U.S. 21st Century Militarism: Redefining 'Boots on the Ground' and War

09/12/2013 02:59 pm ET | Updated Nov 12, 2013

President Obama's astounding lack of a coherent foreign and military policy in regard to the Syrian civil war has resulted in a lack of support for military action there both in Congress and among the American people.

A large majority of Americans just don't want to fight another war where the policy objectives are blurred, where parameters for military victory are not defined, and where our national treasury, our arms, and the blood of our youth will be unnecessarily wasted -- again.

Much of that angst results from how we Americans define "war" these days.

The debate about intervening in Syria centers mainly on whether the initial, limited strike that Obama is threatening will escalate the fighting there and spread into neighboring countries.

That would most likely result in U.S. troops once again landing in the Mideast to fight in the middle of yet another civil war -- with or without the required constitutional congressional approval.

In a time where we fight continuous, limited military "actions" against many enemies in many nations, our nation is tired of the body bags coming home.

So it's all about whether the U.S. is going to put "boots on the ground" in Syria.

Originally, the term "boots on the ground" was used as a catch phrase to argue that only a required deployment of troops in a war theater could achieve military victory.

With the evolution of military technology in terms of automation, power and accuracy, the use of troops in a large scale that is denoted by the "boots on the ground" jargon has become to some extent obsolete.

In 2013, the U.S. can easily wage devastating war from space, in the cyber-world, and across the globe directed from the U.S. mainland using unmanned ships and aircraft to the same effect as committing troops during the last century.

Yet today, "boots on the ground" remains a "red line" catch phrase that distinguishes between actually fighting a war or launching a "limited engagement."

This is what Obama argued to justify taking "limited" military action against Syria:

"So the key point that I want to emphasize to the American people: The military plan that has been developed by the joint chiefs and that I believe is appropriate is proportional," Obama said. "It is limited. It does not involve boots on the ground. This is not Iraq and this is not Afghanistan."

Sen. John McCain of Arizona took it one step further in using the phrase.

"No one wants American boots on the ground," said McCain. "Nor will there be American boots on the ground, because there would be an impeachment of the president if they did that."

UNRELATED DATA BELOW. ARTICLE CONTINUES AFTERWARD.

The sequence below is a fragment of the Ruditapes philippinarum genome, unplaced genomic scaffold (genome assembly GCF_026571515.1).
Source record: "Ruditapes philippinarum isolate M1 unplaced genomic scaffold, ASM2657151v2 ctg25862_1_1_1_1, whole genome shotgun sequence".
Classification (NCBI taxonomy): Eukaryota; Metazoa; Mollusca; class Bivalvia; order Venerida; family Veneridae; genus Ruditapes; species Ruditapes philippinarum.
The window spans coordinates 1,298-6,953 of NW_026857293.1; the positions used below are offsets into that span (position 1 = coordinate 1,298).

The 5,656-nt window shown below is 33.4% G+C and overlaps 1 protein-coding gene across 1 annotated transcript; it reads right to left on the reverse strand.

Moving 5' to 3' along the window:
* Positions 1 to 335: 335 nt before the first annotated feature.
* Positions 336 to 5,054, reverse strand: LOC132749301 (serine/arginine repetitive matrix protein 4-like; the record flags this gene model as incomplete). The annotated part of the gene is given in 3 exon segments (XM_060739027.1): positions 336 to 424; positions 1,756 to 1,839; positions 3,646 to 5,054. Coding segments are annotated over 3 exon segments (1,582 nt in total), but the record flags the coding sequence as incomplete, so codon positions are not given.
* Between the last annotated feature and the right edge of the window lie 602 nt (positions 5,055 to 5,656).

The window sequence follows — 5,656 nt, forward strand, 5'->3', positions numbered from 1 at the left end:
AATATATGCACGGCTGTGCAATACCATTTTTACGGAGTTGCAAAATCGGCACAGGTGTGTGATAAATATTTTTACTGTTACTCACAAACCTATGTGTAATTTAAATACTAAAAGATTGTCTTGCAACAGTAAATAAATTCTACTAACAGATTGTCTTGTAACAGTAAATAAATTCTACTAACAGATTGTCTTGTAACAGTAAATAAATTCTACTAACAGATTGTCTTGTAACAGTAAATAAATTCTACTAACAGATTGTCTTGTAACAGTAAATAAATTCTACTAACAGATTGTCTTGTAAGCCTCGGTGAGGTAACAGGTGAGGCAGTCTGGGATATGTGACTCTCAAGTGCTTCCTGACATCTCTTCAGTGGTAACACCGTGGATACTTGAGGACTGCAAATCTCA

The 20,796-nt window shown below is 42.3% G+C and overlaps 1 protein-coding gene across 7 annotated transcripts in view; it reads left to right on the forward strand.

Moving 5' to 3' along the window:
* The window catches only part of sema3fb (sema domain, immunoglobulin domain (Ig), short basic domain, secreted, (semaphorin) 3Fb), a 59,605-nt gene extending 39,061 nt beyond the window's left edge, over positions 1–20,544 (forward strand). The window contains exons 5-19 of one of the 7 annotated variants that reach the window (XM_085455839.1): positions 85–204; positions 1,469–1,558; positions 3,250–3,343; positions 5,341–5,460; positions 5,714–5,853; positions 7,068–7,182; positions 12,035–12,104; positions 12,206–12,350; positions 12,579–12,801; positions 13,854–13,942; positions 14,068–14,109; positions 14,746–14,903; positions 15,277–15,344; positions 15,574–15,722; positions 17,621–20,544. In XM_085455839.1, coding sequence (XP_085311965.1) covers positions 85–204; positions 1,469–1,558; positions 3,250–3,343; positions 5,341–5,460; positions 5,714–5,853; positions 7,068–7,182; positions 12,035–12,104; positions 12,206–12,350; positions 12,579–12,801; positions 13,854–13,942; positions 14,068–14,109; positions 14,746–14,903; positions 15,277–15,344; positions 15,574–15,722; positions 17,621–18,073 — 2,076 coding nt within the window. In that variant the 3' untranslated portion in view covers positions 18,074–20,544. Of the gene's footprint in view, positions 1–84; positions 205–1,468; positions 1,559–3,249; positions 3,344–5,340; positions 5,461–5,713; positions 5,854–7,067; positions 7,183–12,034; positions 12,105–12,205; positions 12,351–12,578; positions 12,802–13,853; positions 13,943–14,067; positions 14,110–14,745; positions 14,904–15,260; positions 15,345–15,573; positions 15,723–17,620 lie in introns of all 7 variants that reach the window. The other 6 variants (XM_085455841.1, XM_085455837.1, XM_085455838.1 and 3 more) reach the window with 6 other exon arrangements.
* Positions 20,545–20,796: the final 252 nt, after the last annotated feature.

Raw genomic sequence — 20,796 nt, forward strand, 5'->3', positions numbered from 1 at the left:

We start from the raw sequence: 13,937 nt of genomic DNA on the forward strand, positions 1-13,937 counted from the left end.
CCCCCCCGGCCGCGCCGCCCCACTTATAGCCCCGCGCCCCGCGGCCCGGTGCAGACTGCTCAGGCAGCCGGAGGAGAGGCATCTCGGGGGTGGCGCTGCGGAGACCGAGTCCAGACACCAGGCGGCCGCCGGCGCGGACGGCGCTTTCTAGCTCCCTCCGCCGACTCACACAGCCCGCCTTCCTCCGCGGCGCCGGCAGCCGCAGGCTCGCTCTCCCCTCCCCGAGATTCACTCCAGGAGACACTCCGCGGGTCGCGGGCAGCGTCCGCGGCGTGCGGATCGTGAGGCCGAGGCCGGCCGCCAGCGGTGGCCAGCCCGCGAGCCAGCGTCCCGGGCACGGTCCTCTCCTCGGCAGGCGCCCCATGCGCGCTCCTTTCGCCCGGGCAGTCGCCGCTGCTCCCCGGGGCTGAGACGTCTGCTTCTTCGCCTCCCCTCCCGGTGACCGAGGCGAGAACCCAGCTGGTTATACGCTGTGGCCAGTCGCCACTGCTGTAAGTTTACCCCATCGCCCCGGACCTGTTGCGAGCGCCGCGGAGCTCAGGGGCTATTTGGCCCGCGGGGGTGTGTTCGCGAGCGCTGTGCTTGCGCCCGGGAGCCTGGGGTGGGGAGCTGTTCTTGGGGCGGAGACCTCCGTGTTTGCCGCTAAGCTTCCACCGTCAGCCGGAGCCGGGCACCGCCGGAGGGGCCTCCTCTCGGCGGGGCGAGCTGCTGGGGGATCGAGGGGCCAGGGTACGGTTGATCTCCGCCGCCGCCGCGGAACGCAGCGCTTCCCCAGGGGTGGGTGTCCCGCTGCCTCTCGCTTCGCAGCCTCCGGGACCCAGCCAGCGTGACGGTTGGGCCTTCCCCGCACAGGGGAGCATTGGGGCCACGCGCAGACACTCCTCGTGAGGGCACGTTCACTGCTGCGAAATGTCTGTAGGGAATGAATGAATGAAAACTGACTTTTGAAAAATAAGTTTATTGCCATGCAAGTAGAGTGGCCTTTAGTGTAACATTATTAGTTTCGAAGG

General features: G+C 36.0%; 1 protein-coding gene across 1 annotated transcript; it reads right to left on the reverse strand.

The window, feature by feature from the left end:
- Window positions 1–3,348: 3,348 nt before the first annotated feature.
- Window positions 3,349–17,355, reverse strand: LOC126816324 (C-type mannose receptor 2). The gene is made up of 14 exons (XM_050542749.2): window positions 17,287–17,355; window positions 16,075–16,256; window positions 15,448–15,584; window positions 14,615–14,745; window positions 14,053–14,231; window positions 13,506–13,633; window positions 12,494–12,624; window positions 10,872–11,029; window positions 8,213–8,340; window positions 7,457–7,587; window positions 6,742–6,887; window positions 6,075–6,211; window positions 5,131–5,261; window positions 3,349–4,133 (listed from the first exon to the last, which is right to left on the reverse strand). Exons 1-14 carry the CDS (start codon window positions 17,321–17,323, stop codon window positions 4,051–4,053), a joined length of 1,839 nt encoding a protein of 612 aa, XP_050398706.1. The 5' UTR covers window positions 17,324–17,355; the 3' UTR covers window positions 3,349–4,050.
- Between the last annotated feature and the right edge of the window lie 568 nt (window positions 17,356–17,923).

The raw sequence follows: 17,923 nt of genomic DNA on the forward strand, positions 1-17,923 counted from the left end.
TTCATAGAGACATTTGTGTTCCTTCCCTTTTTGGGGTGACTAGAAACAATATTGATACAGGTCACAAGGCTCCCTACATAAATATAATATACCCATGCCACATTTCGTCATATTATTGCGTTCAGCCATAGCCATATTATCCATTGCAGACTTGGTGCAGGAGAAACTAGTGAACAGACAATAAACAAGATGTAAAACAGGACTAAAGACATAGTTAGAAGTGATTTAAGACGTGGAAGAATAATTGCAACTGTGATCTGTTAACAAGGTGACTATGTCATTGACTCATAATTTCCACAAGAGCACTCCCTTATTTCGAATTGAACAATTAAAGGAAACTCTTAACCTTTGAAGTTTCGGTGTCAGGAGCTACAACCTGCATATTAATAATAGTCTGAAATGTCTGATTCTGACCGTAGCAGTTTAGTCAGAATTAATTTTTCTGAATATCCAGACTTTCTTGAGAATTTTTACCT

Part of Obama's problem is that the "Arab Spring" led to strife in several Mideast countries and resulted in serious destabilization of several countries, such as Egypt and Syria.

Sadly, as the violence spread, it led to an undefined even contradictory U.S. foreign and military policy in the region, particularly in humanitarian terms.

So unlike Libya, where the mere threat of "civilian causalities" resulted in the establishment of a NATO "no fly zone" and the ultimate downfall of Muammar al-Gaddafi, in Syria, the Obama Administration chose instead to ignore the slaughter of tens of thousands of Syrians and a million refugees to avoid the ire of Assad's benefactors, Iran and Russia.

So while thousands of innocents were slaughtered by "conventional" weapons used by both the regime and the rebels, the president drew a ridiculous red line, defining the use of chemical weapons by Assad as the trigger for U.S. military action.

Then, when that line got crossed, Obama started talking in terms of "proportions" and "boots on the ground."

Here's the real problem: War involves serious acts of aggression.

Any engagement of American military power in Syria, particularly drone and cruise missile strikes, is an act of war, limited or not, whether troops are actually deployed or not.

Playing semantic games is proving very dangerous to U.S. security and prestige and even threatens our democracy.

It's time to reboot our military lingo to frame our discussion of foreign and military policy, as faulty as it is, in truthful terms.

Let's call our "limited" continuous fighting, with or without troops, around the world what it really is -- World War.

Published in Context Florida on September 12, 2013